Thursday, December 10, 2009

Review: Tektoma - GameMaker Tutorials

Creating your own computer games.  Now that is something that my boys can get excited about.  And they did, and still are.


Tektoma is an online subscription site that offers tutorials in the use of GameMaker software.  My two oldest boys (7th and 5th grades) found the tutorials very easy to use, though since it can only be done on a PC, I did have to help them a bit with things like where to save the files.  Both sat down with the first tutorial, to make a simple racing game, and worked through it in a few hours.

They love it.

My third grader really wanted to create his own games too, and he has needed a bit more hand holding.  I think if he could have used a Mac, he would have been very independent.   But I want them to be familiar with PCs too, and this is one way to motivate them to do that.

The main tutorials available are:
  1. How to make a racing game (beginner)
  2. How to make an arcade game (beginner)
  3. How to make a memory game (beginner)
  4. How to make a platform game (intermediate)
  5. How to make a fantasy adventure game (advanced)
And then there are a number of mini-tutorials that help you do some other things -- like make the game into an .exe file, or how to make it operate in full-screen mode, or how to pretty it up with some customized stuff.

What does it cost?  There is a free 14 day trial, and after that, you can subscribe for $15 per month, or $140 for a year.  If you join using this link (the other links in this post are non-affiliate links if you'd prefer that), I get another 15 days tacked onto my membership.  My kids would love you forever. :)  The other "cost" is that you need to download GameMaker, the program that these tutorials are designed for.  There is a lite version, which is free -- and all that is required for the Tektoma tutorials.  We're seriously considering an upgrade to the pro version though, for $25.

What I love about Tektoma so far -- my kids are very excited about this, and I love the exactness that computer programming types of things require.  They have to pay attention to detail, or they end up with lousy results.  I love that they can work with some cause and effect, and a whole lot of logic.  There is plenty of math involved too -- algebra, geometry, even some very, very basic calculus.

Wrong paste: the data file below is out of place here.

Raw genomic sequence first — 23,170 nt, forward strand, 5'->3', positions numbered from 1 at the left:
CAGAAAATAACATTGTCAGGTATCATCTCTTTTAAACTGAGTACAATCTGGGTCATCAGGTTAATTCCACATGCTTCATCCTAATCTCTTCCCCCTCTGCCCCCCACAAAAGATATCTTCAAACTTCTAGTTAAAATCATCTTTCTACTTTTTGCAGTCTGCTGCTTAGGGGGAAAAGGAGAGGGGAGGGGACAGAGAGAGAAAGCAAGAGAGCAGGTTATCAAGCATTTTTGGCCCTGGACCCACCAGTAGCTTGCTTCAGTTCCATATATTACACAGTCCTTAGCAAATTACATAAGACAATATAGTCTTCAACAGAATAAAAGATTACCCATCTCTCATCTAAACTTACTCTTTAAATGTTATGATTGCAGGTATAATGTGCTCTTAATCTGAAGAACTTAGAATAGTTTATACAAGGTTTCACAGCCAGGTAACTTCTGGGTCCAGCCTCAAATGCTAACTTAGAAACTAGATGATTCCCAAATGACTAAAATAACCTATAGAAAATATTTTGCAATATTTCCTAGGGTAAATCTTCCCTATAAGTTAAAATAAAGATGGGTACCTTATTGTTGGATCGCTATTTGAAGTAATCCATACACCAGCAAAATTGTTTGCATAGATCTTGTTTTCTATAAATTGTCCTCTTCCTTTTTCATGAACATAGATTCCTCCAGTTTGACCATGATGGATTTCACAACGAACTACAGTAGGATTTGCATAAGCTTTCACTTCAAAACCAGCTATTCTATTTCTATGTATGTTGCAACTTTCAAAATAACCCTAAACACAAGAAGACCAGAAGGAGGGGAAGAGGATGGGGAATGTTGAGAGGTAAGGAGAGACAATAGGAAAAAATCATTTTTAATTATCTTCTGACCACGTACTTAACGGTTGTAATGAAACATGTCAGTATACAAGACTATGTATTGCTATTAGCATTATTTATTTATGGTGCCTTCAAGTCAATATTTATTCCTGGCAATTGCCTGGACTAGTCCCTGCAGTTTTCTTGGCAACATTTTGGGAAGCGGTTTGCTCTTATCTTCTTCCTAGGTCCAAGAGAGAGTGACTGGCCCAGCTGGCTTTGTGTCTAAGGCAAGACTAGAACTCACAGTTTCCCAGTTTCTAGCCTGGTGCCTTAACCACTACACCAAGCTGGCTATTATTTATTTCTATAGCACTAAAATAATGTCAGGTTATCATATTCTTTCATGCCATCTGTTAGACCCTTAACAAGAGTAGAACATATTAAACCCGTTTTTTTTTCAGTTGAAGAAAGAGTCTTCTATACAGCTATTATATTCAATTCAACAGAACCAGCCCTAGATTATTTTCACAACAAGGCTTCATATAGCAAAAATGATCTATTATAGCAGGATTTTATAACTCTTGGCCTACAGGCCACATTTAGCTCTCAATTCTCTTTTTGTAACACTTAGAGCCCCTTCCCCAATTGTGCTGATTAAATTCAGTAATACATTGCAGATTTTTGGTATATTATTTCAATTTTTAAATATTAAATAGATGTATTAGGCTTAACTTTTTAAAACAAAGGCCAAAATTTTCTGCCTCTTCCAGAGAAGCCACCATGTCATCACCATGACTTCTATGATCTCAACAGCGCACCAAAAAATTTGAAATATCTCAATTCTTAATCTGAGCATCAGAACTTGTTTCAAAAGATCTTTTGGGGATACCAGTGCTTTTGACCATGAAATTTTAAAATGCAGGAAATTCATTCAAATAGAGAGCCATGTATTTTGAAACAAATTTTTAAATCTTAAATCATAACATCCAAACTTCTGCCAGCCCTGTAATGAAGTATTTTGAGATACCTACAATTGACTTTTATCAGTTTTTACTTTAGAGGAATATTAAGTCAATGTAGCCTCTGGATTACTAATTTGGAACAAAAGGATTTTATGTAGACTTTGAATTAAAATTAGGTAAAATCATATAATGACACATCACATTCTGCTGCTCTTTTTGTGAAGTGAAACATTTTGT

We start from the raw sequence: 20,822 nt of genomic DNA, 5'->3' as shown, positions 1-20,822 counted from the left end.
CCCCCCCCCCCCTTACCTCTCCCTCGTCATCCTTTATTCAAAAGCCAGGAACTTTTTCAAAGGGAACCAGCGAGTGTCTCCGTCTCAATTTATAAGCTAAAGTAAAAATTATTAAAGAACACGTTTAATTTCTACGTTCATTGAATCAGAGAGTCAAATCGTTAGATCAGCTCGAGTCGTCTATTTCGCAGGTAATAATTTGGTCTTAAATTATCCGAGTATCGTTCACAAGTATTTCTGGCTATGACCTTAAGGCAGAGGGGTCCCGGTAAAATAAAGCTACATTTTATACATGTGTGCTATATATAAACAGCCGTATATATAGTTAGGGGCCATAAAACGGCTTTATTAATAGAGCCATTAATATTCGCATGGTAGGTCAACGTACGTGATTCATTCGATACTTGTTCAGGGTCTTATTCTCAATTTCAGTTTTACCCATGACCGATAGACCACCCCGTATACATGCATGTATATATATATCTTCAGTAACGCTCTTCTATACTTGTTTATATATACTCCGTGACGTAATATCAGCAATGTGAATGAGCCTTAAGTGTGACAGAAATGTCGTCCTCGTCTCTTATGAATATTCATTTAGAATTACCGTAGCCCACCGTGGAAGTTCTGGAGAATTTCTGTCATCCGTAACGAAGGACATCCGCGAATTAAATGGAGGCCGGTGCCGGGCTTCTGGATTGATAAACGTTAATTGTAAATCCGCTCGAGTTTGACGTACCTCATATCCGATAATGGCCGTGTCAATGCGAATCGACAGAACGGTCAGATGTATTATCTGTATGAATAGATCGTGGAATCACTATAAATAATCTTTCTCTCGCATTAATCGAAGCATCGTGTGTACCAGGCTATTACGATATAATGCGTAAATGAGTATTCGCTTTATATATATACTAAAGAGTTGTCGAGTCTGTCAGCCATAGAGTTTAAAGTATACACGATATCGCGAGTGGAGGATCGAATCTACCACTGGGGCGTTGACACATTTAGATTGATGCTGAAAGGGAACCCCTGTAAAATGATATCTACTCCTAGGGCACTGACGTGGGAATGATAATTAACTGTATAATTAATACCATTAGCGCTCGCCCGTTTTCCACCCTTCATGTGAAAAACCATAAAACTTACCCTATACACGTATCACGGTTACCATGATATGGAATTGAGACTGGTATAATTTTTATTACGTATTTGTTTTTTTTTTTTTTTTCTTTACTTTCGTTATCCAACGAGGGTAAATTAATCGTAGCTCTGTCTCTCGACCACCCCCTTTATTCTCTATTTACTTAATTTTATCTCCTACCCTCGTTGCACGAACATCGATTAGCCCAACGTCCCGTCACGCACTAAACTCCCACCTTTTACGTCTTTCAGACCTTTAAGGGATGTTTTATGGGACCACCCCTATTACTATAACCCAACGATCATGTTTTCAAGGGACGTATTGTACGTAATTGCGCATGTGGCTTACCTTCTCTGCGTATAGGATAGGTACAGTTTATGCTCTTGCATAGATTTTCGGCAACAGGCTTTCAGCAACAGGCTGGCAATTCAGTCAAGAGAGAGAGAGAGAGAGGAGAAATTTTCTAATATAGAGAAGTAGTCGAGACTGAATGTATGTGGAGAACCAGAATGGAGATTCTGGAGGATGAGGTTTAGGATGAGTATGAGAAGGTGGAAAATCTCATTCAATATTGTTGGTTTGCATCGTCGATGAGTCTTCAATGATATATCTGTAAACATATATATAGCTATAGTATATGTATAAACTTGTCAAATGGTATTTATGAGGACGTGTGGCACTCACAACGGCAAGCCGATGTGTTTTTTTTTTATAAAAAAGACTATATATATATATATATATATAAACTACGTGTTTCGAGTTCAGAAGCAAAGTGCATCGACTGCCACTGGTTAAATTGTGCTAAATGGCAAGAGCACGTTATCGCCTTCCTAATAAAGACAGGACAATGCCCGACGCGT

And Tektoma's tutorials are designed for kids.  I really appreciate that none of the tutorials are teaching them to make gory shooting type games, though some do involve 'lives' and the like.  And while the tutorials are fairly lengthy (the shortest "full" tutorials are over an hour, and I'd think to actually do the work, you probably need to at least triple that), it is really easy to just do a section or two in a sitting for those shorter attention spans (my 3rd grader doesn't want to work at it for more than about a half hour in a sitting, for instance).

You do need to download a few things before you get started, but we didn't have any hassles with that part.  And if you don't upgrade GameMaker, you will see stuff encouraging you to upgrade to the paid version.  My kids are able to ignore that fairly well.

Bottom line:  we are loving this.  I think this makes my "Top 10" list so far.  We will consider extending our subscription by a month or two when it is up in February, depending on how far the boys get with it in the next few weeks.

My boys are already making plans for creating games of their own.  Something about Around the World in 80 Days, something that takes place in ancient Rome, cells fighting off infections, and I don't remember what all else.  Everything they've mentioned has been very literature, history, or science heavy.

And you can check out what my fellow crewmates have to say about Tektoma at:



Any questions? I'd love to know what you would want to know in deciding whether or not this is something you want to purchase.

Disclaimer:  As part of the TOS Homeschool Review Crew, I did receive a three month subscription for free from Tektoma.  The fact that I received a complimentary product does not guarantee a favorable review.  It does guarantee a review. A fair review. But I am not going to praise something unless I think it deserves the praise.  If I don't like it, you'll hear that.  And hopefully with enough detail as to why so you can decide for yourself if what I hate about it makes it perfect for your family.  For more about my take on reviews, visit my blog post here.

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1 comment:

Trench Mommy said...

Thanks for stopping by my community! I hope you are enjoying a wonderful Christmas season. The whole gaming thing sounds interesting, but mine are still too young to get into much of that yet.